It's a very big and serious mess and chucking more people through "Yooni" is no solution. There are too many people and not enough jobs, meanwhile the price of everything means that many will not achieve the half decent life they expected.....
    A lot of graduates with good degrees will be looking at patchy and underpaid work, or they have to be the employer of some. The positions on the gravytrain are increasingly fought over by increasing hoardes and despite the best lib-dem equality nonsense legislation, human nature is again at it's best in the recruitment process....
    It's a shame a lot of us can't gain the inside edge from supply anymore.
    Meanwhile those on the train think it's all rosy outside and their unions are perpetuating the problem.
    I suppose you could always start spitting out kids and go on the dole.
     
  5. Read this with interest and felt I had to leave a comment.
    Yes there is less and less supply around, but having spent the last 3-4 years as a supply teacher doesn't have to go against you when trying to get a permanent post, you just need to present it in a way that turns it into a positive.
    Take a look at this thread on the jobseekers forum, and if you do feel that you need help with the application process, especially with your concerns about supply going against you, try asking for advice on there. It is really supportive and the advice is great.
    http://community.tes.co.uk/forums/p/356862/5029073.aspx#5029073
    (I'm sorry that this isn't a hyperlink, I don't know how to do those)
    Best wishes
    S4mm13
     
  6. Thanks very much for this, there are some really interesting points on there and some constructive advice. I still feel that a lot of schools are fundamentally prejudiced against teachers who have spent long periods on supply and won't look past this when short listing for interview. I hope I'm not coming across as overly pessimistic but just speaking from experience, (maybe more than just slightly disheartened and disgruntled by the whole thing!)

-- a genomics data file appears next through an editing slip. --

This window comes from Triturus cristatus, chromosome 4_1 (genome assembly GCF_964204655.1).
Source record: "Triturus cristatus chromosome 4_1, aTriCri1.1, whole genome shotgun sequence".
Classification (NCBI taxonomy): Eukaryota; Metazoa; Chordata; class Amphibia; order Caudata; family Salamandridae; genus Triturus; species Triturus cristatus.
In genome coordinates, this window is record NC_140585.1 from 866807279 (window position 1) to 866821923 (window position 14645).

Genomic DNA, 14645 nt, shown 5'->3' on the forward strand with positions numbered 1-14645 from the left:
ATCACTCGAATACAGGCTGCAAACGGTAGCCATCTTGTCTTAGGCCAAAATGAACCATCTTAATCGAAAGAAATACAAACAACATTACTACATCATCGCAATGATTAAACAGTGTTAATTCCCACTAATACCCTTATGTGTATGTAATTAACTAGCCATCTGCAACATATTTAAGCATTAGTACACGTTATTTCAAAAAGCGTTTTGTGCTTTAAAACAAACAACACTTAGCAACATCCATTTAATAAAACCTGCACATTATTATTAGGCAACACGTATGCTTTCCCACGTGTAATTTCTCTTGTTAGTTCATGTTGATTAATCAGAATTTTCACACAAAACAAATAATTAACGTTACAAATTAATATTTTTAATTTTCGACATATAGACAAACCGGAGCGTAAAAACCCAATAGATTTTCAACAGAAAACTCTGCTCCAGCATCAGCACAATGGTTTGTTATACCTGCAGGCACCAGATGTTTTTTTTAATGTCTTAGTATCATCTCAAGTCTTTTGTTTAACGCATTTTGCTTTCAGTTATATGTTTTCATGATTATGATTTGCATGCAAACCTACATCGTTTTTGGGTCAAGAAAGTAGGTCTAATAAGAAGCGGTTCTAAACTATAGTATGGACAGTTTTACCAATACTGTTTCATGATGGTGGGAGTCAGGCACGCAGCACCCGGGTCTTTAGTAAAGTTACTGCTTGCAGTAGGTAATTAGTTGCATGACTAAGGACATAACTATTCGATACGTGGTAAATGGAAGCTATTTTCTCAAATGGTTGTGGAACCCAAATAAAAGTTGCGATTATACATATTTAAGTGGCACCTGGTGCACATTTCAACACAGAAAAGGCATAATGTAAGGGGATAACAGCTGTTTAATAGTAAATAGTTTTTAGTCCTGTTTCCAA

Many thanks though
     
  7. I felt exactly the same even though i've been doing supply for less than a year and being an NQT. Application after application with nothing back, but eventually someone saw something in my application, invited me to my first interview and they gave me the job!
    I'm not saying this to blow my own trumpet (although i'm still feeling very pleased with myself) but to let you know that there is hope for those of us that have found ourselves on supply, for one reason or another, and are trying to get our foot in the door and in on a more permanent contract.
    All i can say is the very best of luck and do use the jobseekers forum for the support, I wouldn't be where i am now without it!
    S4mm13